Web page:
KUALA LUMPUR (Reuters) - Malaysia’s finance ministry said on Wednesday it would dissolve the board of advisers at 1Malaysia Development Berhad (1MDB) and take over its remaining assets, in an apparent move to scale down a state fund whose scandals have rocked the government.
Prime Minister Najib Razak is facing calls to step down over 1MDB, which was his pet project and whose advisory board he chaired. The fund is now being investigated for money-laundering in at least six countries including the United States, Switzerland and Singapore.
Last month, parliament’s Public Accounts Committee (PAC) called for 1MDB’s advisory board to be abolished, after a investigation into the fund, whose debt in January had totaled about 50 billion ringgit ($12.5 billion).
The PAC criticized the board for being irresponsible but stopped short of implicating Najib.
However, it said Najib, who is also finance minister, was authorized to sign off on the fund’s major transactions.
The prime minister has denied any wrongdoing.
The ministry said in a statement ownership in 1MDB’s subsidiaries and four land assets would be transferred to it.
It did not say what happens to debt linked to the assets.
The ministry also accepted the resignation of 1MDB’s board members, who collectively stepped down last month. New members would be appointed to reflect the limited business profile of 1MDB, it said.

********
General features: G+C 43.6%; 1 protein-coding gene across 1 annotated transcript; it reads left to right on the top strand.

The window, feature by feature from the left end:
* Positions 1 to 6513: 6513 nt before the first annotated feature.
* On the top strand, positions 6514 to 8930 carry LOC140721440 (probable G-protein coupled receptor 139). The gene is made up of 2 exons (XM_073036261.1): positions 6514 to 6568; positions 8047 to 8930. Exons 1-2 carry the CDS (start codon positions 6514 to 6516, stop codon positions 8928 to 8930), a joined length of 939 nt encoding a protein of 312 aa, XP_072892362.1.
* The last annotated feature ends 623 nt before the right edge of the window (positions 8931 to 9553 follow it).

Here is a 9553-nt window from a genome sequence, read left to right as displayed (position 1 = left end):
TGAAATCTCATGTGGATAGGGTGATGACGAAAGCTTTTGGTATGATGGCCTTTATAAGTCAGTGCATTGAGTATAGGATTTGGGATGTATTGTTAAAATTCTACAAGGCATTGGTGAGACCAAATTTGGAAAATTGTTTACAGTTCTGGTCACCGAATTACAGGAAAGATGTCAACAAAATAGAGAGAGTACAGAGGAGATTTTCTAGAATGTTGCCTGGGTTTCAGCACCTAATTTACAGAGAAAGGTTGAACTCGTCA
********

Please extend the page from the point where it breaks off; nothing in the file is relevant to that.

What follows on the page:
Reuters reported last year that the fund would be left as a skeletal structure and possibly dissolved under a debt repayment plan.
The ministry said it would also remove Article 117 in the fund’s company articles, which requires the prime minister’s written approval for all its financial commitments, including investments and matters such as appointment of the board of directors.
It would also change all references of “prime minister” to “minister of finance”.
Critics say Najib was a beneficiary of 1MDB’s funds, after about $681 million was deposited in his bank account before a 2013 election.
Najib and 1MDB have dismissed that. The state-appointed attorney-general said the funds were a gift from Saudi Arabia’s royal family and most of it was returned.
But global inquiries into 1MDB’s money transfers are picking up pace and weighing on Malaysia’s economy and its currency..
Swiss authorities have said about $4 billion was misappropriated.
Last week, 1MDB missed a deadline to pay a $50.3 million coupon on a $1.75 billion bond following a stand-off with Abu Dhabi sovereign fund International Petroleum Investment Co (IPIC), which says 1MDB never met payment obligations.
Another interest payment is due on May 11.
“The change of board does not detract from broader global investigations into the finances of 1MDB which is still a residual overhang notwithstanding 1MDB’s improved balance sheets after the sale of its energy assets,” said Weiwen Ng, an ANZ Research economist.
Writing by Praveen Menon; Editing by Simon Cameron-Moore, Robert Birsel